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Abortion is terrible for men too: don’t forget them.

The general public has some sense of the physical and emotional trauma that women who have abortions go through. For many this trauma helps to fuel the pro-life cause, undermining the assumption of its opponents that pro-life activists are only concerned about unborn babies. For a large number of those in the pro-choice movement the trauma a woman endures as a result of abortion is insignificant compared to what such women would endure if they had to carry their babies to term. Some think it part of their task, in the name of supporting women in difficult circumstances, to try and minimize the long-term fallout that taking the life of a child often brings with it.

What is usually entirely ignored is the role and experience of the father of the child. This free pass for the father begins in the very act of sex itself, thanks to the sexual revolution. Despite the aims of the feminists, the inseparable relation of sex to marriage was designed in significant part to protect women from irresponsible men and from having to take care of children by themselves. Separating sex from marriage may seem liberating for women but they are still bound by their basic biology. Birth control fails and women suffer the consequences, while men still have a second chance to run and hide.

Most people act as if men are insignificant in the abortion process as well. A woman can choose to kill the unborn baby within her womb even if the father of that child desperately wants to keep him or her. There are all sorts of support networks available to help pregnant women, but less attention is given to men. In many ways this makes sense, of course. The men are often gone, and they often have no desire to take responsibility for what they have done.

But according to a recent article in Salvo Magazine, abortion is a lot harder on men than is often appreciated. Little research has been done on this, but the little that has been done suggests that men endure trauma after having supported or allowed abortions in a manner similar to, though distinct from the way in which women do. Commenting on one informal study dating to the early 1980s, Terrell Clemmons writes,

Two major themes stood out. The first was “the deep involvement of the men.” Eighty-four percent felt that they had been a full partner in resolving the pregnancy, but few were at peace with the resolution. The second was the men’s anxiety and high level of personal distress. “An overwhelming proportion of them had thoughts about the fetus, had dreamed about the child that would not be and anticipated misgivings after the abortion,” Shostak found. “Ninety-eight percent said that if they could help it, they would never, ever find themselves in this situation again.”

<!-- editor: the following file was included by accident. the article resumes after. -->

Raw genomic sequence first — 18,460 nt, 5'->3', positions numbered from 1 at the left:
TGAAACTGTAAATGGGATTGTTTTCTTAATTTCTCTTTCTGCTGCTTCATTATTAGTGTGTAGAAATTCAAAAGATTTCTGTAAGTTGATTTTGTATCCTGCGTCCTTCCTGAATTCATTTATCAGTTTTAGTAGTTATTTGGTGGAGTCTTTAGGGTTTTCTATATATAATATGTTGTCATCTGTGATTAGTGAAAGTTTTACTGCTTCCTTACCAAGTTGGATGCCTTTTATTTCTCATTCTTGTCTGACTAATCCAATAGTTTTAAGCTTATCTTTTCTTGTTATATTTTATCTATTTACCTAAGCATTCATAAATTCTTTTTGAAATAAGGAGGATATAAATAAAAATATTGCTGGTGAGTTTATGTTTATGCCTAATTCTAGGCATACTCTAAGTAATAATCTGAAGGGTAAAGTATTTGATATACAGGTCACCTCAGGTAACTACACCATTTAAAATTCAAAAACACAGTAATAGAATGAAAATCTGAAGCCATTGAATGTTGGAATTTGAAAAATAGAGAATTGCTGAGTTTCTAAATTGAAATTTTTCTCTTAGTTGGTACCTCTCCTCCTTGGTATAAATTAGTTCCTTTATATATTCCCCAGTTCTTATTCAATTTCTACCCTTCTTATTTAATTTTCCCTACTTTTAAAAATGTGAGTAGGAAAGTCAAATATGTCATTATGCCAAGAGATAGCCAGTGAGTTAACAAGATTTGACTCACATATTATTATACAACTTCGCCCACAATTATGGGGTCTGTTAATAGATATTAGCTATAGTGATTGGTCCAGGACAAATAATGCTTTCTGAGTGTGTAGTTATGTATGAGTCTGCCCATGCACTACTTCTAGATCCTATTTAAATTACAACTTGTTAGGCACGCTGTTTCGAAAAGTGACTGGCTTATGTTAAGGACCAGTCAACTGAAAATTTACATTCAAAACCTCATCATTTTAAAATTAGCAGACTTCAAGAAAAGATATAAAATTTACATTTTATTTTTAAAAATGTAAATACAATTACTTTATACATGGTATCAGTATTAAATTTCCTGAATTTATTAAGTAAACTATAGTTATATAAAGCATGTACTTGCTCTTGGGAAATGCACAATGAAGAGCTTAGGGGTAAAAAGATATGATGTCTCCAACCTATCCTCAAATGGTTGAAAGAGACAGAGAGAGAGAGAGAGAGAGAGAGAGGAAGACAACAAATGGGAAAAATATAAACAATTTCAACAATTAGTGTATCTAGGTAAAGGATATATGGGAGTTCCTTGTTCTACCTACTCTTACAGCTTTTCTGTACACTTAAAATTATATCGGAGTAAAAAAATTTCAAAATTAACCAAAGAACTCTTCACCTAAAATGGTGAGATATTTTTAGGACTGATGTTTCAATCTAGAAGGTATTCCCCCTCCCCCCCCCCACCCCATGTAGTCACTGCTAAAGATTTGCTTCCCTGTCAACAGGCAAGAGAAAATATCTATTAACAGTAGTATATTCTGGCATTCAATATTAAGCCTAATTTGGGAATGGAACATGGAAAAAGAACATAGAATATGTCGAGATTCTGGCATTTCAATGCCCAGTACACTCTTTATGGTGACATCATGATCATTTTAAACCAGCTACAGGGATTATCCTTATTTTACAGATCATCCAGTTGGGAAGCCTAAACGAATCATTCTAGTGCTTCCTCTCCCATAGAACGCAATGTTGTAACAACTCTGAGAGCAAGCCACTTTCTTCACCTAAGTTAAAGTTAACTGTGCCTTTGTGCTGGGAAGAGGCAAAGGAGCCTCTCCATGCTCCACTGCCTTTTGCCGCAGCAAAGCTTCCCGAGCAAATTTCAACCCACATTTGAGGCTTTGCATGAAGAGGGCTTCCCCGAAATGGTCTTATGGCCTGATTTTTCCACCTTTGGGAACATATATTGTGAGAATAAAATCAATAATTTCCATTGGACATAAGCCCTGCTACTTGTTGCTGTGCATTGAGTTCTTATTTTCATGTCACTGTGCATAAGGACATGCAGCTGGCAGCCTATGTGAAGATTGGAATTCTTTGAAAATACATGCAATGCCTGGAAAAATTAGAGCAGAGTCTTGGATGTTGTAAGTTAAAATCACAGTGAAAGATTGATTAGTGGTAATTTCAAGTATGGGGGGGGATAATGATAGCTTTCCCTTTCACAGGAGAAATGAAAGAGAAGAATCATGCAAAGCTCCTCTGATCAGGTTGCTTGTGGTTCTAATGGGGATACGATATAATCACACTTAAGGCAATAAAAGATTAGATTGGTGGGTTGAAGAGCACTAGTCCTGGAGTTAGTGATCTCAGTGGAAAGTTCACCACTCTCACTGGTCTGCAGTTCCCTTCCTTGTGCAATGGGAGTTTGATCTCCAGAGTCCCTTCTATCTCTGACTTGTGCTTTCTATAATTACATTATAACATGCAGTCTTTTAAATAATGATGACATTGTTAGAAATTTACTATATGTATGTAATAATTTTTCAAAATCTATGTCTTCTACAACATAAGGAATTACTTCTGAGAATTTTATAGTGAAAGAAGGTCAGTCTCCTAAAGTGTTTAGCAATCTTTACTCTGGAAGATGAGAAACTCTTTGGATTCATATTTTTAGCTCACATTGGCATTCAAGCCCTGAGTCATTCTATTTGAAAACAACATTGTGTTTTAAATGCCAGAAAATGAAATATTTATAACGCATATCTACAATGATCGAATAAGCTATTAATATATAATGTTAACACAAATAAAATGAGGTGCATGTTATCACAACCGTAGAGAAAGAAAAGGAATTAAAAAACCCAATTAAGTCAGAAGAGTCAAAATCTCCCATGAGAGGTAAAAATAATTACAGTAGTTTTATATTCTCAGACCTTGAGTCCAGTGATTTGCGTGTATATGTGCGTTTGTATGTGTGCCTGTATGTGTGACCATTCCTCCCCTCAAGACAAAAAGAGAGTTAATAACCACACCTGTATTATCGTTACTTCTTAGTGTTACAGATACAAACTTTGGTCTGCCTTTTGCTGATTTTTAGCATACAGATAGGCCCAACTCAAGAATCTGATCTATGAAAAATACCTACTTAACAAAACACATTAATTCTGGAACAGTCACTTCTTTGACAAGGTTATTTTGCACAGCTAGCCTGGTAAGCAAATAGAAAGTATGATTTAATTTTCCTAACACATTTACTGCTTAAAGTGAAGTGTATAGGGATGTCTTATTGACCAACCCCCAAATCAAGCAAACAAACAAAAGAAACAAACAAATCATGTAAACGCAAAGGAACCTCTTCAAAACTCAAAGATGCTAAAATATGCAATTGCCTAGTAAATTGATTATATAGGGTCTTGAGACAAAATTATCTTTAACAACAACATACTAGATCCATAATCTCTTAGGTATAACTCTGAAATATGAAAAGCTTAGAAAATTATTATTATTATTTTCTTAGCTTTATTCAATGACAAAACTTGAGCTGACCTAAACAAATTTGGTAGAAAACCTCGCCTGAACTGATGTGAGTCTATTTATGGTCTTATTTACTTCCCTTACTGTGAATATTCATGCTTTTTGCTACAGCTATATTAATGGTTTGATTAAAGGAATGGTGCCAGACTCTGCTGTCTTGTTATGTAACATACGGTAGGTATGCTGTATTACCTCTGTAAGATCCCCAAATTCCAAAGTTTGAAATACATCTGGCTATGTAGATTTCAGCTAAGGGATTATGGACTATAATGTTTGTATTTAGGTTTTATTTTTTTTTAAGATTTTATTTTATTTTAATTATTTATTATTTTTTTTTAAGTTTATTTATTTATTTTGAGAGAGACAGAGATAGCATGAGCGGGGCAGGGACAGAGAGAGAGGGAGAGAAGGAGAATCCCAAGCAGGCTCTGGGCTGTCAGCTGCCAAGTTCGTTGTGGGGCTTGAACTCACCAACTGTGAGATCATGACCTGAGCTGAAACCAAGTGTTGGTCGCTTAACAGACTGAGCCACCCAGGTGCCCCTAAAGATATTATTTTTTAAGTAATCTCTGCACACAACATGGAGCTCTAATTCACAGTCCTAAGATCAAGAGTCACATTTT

Now a more recent study in 2010 has confirmed these findings.

A recent study by C. T. Coyle and V. M. Rue, published in The Journal of Pastoral Counseling in 2010, confirms Shostak’s findings. “Male participants were found to demonstrate clinical levels of anxiety, higher than normative anger scores, and greater levels of grief than men who experienced involuntary pregnancy loss,” the authors wrote. “Some men will appear to be angry,” Coyle noted, “when, in fact, other underlying emotions such as grief and helplessness are the real source of their suffering.” The primary meaning ascribed by the men to abortion was “profound loss.”

For many men, Clemmons suggests, the abortion of their child strikes at something inherent to the way in which they are wired, the paternal instinct to protect one’s child from harm and danger.

Men are often defined by their ability to: [experience] pleasure, procreate, provide, protect and perform.” Abortion represents a failure on his part to protect his child and its mother. It undermines his very manhood—of course he will go into distress. Furthermore, the loss reverberates and magnifies over time because the abortion forever extinguished his opportunity to protect, provide for, and take pleasure in that child. Abortion loss encompasses more than just the loss of the child. Abortion exacts a loss of manhood.

The reality is, abortion is an unspeakable tragedy for all involved, and we should not even need research or surveys in order to prove this. Most people understand it intuitively, and the American public has an increasingly negative visceral reaction to the killing of the unborn. I hope this progress continues: Legally, politically, and even economically and demographically the ground under abortion-on-demand is getting shakier each year. It is not out of the question for this country significantly to restrict abortion in the coming decades.

To be sure, if abortion is really to be stopped, an important part of the sexual revolution itself must be turned back (the separation of sex from marriage). That will probably be a much tougher struggle than the legal struggle against abortion. We live among a people that are increasingly plagued with the pain and hurt of rampant sexual immorality and irresponsibility, a pain that is only exacerbated by the widespread experience of personal complicity in the murder of innocent children. When we pray for the peace of our city, we should pray about this as well.